US election won't impact Israel peacemaking

By GIL STERN STERN HOFFMAN
October 30, 2010 08:54

Critics of Obama inside Netanyahu’s inner circle discount view that likely reversals in next week’s US midterms will benefit PMO’s position.

4 minute read.



US President Barack Obama at UN 2010.

Obama at UN 2010 311. (photo credit: Associated Press)

The US is bracing for a political upheaval on Tuesday when the Republicans are expected to win back control of Congress in what is seen as a protest vote against the policies and performance of President Barack Obama.

Critics of Obama inside Prime Minister Binyamin Netanyahu’s inner circle cautioned this week against seeing the Democrats’ likely defeat as a victory for Israel. They said they were fully aware that losing control over Congress may tie the president’s hands on domestic issues, but that when it comes to foreign policy, Obama will likely remain unshackled, unreconstructed and perhaps more determined than ever to pressure Israel into a deal with the Palestinians.

Be the first to know - Join our Facebook page.


So if nothing is expected to change on Wednesday morning, why has local politics been in such a holding pattern ahead of the American election?

Because with all due respect to the storm in a teacup over stipends for kollel students, when it comes to coalition politics, it takes diplomatic issues to really rock the boat – or in this case, Barack the boat. As long as efforts to revive the diplomatic process are on hold until after the election, so is any real political tension over here.

Obama would undoubtedly prefer it if Netanyahu were to throw out his coalition partners on the Right and build a new government with Kadima. He hinted as such when he singled out Interior Minister Eli Yishai as an obstacle to peace following the Ramat Shlomo building project controversy in a TV interview that Shas has said would be featured prominently in its next campaign.

But despite constant speculation and wishful thinking on the part of some, a partnership between Netanyahu and his nemesis, opposition leader Tzipi Livni, remains extremely unlikely. It is more possible that missteps in Washington or the West Bank that could prevent the peace process from moving forward would result in Labor leaving and being replaced by the far-right National Union, which would give Netanyahu a very stable, 65-MK, right-wing coalition and a lot more headaches in his dealings with the impatient international community.

THE HEADLINE, “Between Barack and a hard place,” that has been used in this newspaper and others still best describes Netanyahu’s political reality.

The main threat to his coalition still comes from the Left. Labor leadership candidate Avishay Braverman, who is the main threat to quit the coalition, has said that it is Obama who is keeping the government together by maintaining pressure on Netanyahu and the Palestinians to keep doing whatever is necessary to advance the peace process.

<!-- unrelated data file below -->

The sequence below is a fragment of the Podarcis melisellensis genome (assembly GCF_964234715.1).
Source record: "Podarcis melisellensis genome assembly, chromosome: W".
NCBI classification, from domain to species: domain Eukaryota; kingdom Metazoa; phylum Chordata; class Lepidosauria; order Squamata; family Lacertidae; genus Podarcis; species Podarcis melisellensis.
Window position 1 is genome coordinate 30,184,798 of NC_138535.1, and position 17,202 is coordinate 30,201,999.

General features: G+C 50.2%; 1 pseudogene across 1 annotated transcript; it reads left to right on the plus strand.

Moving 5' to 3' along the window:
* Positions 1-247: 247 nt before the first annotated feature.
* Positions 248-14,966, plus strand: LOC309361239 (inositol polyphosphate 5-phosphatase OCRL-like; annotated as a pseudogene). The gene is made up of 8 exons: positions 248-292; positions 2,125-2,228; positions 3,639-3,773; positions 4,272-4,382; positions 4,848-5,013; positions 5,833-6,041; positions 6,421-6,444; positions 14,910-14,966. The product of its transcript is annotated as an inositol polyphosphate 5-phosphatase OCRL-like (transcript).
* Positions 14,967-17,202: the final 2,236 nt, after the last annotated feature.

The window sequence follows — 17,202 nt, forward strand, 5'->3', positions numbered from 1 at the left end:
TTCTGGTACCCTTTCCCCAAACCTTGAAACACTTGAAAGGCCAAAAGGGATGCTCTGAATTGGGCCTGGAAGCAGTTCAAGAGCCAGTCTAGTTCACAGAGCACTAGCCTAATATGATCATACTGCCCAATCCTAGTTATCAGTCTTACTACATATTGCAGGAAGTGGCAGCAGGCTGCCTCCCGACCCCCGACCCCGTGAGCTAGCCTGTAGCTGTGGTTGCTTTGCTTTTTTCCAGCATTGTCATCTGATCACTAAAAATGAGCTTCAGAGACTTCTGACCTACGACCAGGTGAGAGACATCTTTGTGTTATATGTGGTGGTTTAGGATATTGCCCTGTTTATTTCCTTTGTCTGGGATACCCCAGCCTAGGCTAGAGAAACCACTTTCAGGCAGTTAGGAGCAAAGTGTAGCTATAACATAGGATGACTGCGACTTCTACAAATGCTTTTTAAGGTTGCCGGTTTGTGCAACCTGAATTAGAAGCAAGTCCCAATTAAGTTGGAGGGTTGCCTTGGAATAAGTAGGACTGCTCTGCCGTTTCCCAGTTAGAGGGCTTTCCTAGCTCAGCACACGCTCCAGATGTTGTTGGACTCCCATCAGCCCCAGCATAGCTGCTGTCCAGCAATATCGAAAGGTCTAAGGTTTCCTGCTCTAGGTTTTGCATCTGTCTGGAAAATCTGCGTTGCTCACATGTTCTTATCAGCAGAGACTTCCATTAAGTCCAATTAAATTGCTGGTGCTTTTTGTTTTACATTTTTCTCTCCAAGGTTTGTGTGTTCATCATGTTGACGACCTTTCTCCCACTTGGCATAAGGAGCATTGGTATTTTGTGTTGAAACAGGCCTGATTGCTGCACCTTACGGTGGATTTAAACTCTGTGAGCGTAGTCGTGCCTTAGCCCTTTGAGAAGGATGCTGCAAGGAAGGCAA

Or in other words, the coalition is “solid as Barack.”

It is also extremely important to Netanyahu to keep Labor in the government and satisfied, because of the centrist fig leaf provided by Labor chairman Ehud Barak and because he wants to keep Barak, his former commander in the IDF, in the Defense Ministry ahead of key decisions on Iran.

The counterweight on the right to Barak and Barack has thus far come not from any of the right-wing politicians in the coalition but from the Council of Jewish Communities in Judea, Samaria and the Gaza Strip under the savvy leadership of Dani Dayan and Netanyahu’s former chief of staff, Naftali Bennett.

The new Israeli Tea Party movement that will be launched at a rally Sunday night at Tel Aviv’s ZOA House will attempt to mobilize the grassroots against a further settlement freeze in an additional counterbalance to Barack.

While the 15-MK Israel Beiteinu faction could bring down the government, party chairman Avigdor Lieberman has no interest in doing that when his political fate is expected to be decided by Attorney- General Yehuda Weinstein in the coming months. Lieberman said at a press conference this month that he expected the government to complete its term, which is set to end on October 22, 2013. Israel Beiteinu and Shas have both already said they would remain in the coalition even if a construction moratorium in Judea and Samaria is renewed. Habayit Hayehudi would likely do the same as long as the freeze is framed in the proper context. No Likud ministers are hurrying to quit either.

The goal that aides to Netanyahu and Obama have quietly been working on achieving behind the scenes has been to find an arrangement that would enable Netanyahu to renew the freeze without losing his credibility and without allowing the Palestinian leadership to continue to avoid coming to the negotiating table.

If they succeed at finding what US Secretary of State Hillary Clinton last week called the “magic formula,” the talks could take place behind closed doors and if there are no leaks, Netanyahu’s coalition could enter a period of stability that could last until either a breakthrough or a breakdown is announced.

That’s what could happen after Tuesday’s election if everyone cooperates. Between now and then, Netanyahu can relax for one more weekend.

Then he will have to be ready to Barack and roll.


Related Content

Anti-government protesters demonstrate on a street in central Ankara
June 16, 2013
Thousands take to streets of Istanbul, defy Erdogan

By REUTERS

Israel Weather
  • 9 - 17
    Beer Sheva
    12 - 16
    Tel Aviv - Yafo
  • 6 - 12
    Jerusalem
    9 - 14
    Haifa
  • 11 - 22
    Elat
    12 - 16
    Tiberias